Effects of mindful breathing combined with sleep-inducing exercises in patients with insomnia

World J Clin Cases. 2021 Oct 16;9(29):8740-8748. doi: 10.12998/wjcc.v9.i29.8740.

Abstract

Background: Insomnia is the most common sleep disorder. It disrupts the patient's life and work, increases the risk of various health issues, and often requires long-term intervention. The financial burden and inconvenience of treatments discourage patients from complying with them, leading to chronic insomnia.

Aim: To investigate the long-term home-practice effects of mindful breathing combined with a sleep-inducing exercise as adjunctive insomnia therapy.

Methods: A quasi-experimental design was used in the present work, in which the patients with insomnia were included and grouped based on hospital admission: 40 patients admitted between January and April 2020 were assigned to the control group, and 40 patients admitted between May and August 2020 were assigned to the treatment group. The control group received routine pharmacological and physical therapies, while the treatment group received instruction in mindful breathing and a sleep-inducing exercise in addition to the routine therapies. The Pittsburgh Sleep Quality Index (PSQI), Generalized Anxiety Disorder 7-item (GAD-7) scale, and Insomnia Severity Index (ISI) were utilized to assess sleep-quality improvement in the patient groups before the intervention and at 1 wk, 1 mo, and 3 mo postintervention.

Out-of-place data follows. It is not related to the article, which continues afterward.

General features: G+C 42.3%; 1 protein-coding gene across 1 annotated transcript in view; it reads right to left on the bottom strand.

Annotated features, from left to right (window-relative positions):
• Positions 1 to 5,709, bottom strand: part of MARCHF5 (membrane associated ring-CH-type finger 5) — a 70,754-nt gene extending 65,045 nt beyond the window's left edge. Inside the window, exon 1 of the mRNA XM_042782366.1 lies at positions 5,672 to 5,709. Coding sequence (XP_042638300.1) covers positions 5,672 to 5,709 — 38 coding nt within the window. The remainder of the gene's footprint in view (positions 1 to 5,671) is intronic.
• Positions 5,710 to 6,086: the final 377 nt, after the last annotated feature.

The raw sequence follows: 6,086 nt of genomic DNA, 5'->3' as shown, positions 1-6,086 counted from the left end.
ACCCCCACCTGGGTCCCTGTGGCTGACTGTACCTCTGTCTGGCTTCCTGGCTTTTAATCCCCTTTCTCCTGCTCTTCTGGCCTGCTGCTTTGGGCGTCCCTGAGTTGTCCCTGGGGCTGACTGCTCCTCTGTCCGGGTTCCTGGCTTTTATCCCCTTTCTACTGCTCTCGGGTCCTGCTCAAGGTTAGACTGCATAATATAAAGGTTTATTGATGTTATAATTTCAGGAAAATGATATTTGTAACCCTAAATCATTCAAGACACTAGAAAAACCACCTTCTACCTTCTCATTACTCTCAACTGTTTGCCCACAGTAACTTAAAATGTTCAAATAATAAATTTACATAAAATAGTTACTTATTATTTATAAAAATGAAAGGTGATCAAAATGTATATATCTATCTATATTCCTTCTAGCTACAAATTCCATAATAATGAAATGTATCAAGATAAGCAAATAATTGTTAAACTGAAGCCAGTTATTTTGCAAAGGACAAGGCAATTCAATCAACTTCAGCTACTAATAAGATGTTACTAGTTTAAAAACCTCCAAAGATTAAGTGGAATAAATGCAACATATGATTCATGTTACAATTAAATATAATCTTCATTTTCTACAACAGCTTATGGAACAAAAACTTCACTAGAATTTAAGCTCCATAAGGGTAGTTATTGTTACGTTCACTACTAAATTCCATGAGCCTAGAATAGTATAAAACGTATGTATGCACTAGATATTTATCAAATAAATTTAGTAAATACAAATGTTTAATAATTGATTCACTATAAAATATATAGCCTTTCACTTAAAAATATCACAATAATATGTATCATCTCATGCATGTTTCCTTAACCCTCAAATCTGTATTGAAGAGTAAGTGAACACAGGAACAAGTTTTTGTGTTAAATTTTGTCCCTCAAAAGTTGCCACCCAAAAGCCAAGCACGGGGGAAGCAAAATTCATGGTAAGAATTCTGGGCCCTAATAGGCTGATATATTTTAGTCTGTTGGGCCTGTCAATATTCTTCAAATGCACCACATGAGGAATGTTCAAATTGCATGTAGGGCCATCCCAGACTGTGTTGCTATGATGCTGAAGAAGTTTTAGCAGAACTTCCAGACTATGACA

Results: The PSQI, GAD-7, and ISI scores before the intervention and at 1 wk postintervention were not significantly different between the groups. However, compared with the control group, the treatment group exhibited significant improvements in sleep quality, daytime functioning, negative emotions, sleep latency, sleep duration, sleep efficiency, anxiety level, and insomnia severity at 1 and 3 mo postintervention (P < 0.05). The results showed that mindful breathing combined with the sleep-inducing exercise significantly improved the long-term effectiveness of insomnia treatment. At 3 mo, the PSQI scores for the treatment vs the control group were as follows: Sleep quality 0.98 ± 0.48 vs 1.60 ± 0.63, sleep latency 1.98 ± 0.53 vs 2.80 ± 0.41, sleep duration 1.53 ± 0.60 vs 2.70 ± 0.56, sleep efficiency 2.35 ± 0.58 vs 1.63 ± 0.49, sleep disturbance 1.68 ± 0.53 vs 2.35 ± 0.53, hypnotic medication 0.53 ± 0.64 vs 0.93 ± 0.80, and daytime dysfunction 1.43 ± 0.50 vs 2.48 ± 0.51 (all P < 0.05). The GAD-7 scores were 2.75 ± 1.50 vs 7.15 ± 2.28, and the ISI scores were 8.68 ± 2.26 vs 3.38 ± 1.76 for the treatment vs the control group, respectively (all P < 0.05).

Conclusion: These simple, cost-effective, and easy-to-implement practices used in clinical or home settings could have profound significance for long-term insomnia treatment and merit wide adoption in clinical practice.

Keywords: Insomnia; Mindful breathing; Psychotherapy; Sleep-inducing exercise; Treatment effectiveness.

Publication types

  • Clinical Trial